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Mar. Drugs 2016, 14(6), 104; doi:10.3390/md14060104

Exploitable Lipids and Fatty Acids in the Invasive Oyster Crassostrea gigas on the French Atlantic Coast

1
Faculté des Sciences Pharmaceutiques et Biologiques, Université de Nantes, Groupe Mer, Molécules, Santé-EA 2160, Institut Universitaire Mer et Littoral FR3473 CNRS, 9 rue Bias, BP 53508, F-44035 Nantes Cedex 1, France
2
Faculté des Sciences et des Techniques, Université de Nantes, Groupe Mer, Molécules, Santé-EA 2160, Institut Universitaire Mer et Littoral FR34473 CNRS, 2 rue de La Houssinière BP 92208, F-44322 Nantes Cedex 3, France
These authors contributed equally to this work.
*
Author to whom correspondence should be addressed.
Academic Editor: Andrew Desbois
Received: 12 February 2016 / Revised: 12 May 2016 / Accepted: 16 May 2016 / Published: 24 May 2016
(This article belongs to the Special Issue Marine Fatty Acids-2016)
View Full-Text   |   Download PDF [238 KB, uploaded 24 May 2016]   |  

Abstract

Economic exploitation is one means to offset the cost of controlling invasive species, such as the introduced Pacific oyster (Crassostrea gigas Thunberg) on the French Atlantic coast. Total lipid and phospholipid (PL) fatty acids (FAs) and sterols were examined in an invasive population of C. gigas in Bourgneuf Bay, France, over four successive seasons, with a view to identify possible sources of exploitable substances. The total lipid level (% dry weight) varied from 7.1% (winter) to 8.6% (spring). Of this, PLs accounted for 28.1% (spring) to 50.4% (winter). Phosphatidylcholine was the dominant PL throughout the year (up to 74% of total PLs in winter). Plasmalogens were identified throughout the year as a series of eleven dimethylacetals (DMAs) with chain lengths between C16 and C20 (up to 14.5% of PL FAs + DMAs in winter). Thirty-seven FAs were identified in the PL FAs. Eicosapentaenoic acid (20:5n-3 EPA/7.53% to 14.5%) and docosahexaenoic acid (22:6n-3 DHA/5.51% to 9.5%) were the dominant polyunsaturated FAs in all seasons. Two non-methylene-interrupted dienoic (NMID) FAs were identified in all seasons: 7,13-docosadienoic and 7,15-docosadienoic acids, the latter being present at relatively high levels (up to 9.6% in winter). Twenty free sterols were identified, including cholesterol at 29.9% of the sterol mixture and about 33% of phytosterols. C. gigas tissues thus contained exploitable lipids for health benefits or as a potential source of high-quality commercial lecithin. View Full-Text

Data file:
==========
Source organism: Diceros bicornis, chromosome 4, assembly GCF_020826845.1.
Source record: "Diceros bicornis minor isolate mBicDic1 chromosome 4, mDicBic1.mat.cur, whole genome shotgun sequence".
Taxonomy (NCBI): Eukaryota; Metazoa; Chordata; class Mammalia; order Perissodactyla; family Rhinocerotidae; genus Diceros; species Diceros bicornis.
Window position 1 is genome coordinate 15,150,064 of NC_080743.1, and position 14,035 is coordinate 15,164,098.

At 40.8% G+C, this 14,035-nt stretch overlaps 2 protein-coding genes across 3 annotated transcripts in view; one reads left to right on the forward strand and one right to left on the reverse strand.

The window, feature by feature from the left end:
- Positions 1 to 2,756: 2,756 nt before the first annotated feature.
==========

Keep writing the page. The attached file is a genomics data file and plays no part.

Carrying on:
Keywords: Crassostrea gigas; fatty acids; health and nutrition; bivalve; mollusc; non-methylene interrupted fatty acids; plasmalogens; phospholipids; seasonal variations Crassostrea gigas; fatty acids; health and nutrition; bivalve; mollusc; non-methylene interrupted fatty acids; plasmalogens; phospholipids; seasonal variations
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This is an open access article distributed under the Creative Commons Attribution License which permits unrestricted use, distribution, and reproduction in any medium, provided the original work is properly cited. (CC BY 4.0).

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MDPI and ACS Style

Dagorn, F.; Couzinet-Mossion, A.; Kendel, M.; Beninger, P.G.; Rabesaotra, V.; Barnathan, G.; Wielgosz-Collin, G. Exploitable Lipids and Fatty Acids in the Invasive Oyster Crassostrea gigas on the French Atlantic Coast. Mar. Drugs 2016, 14, 104.

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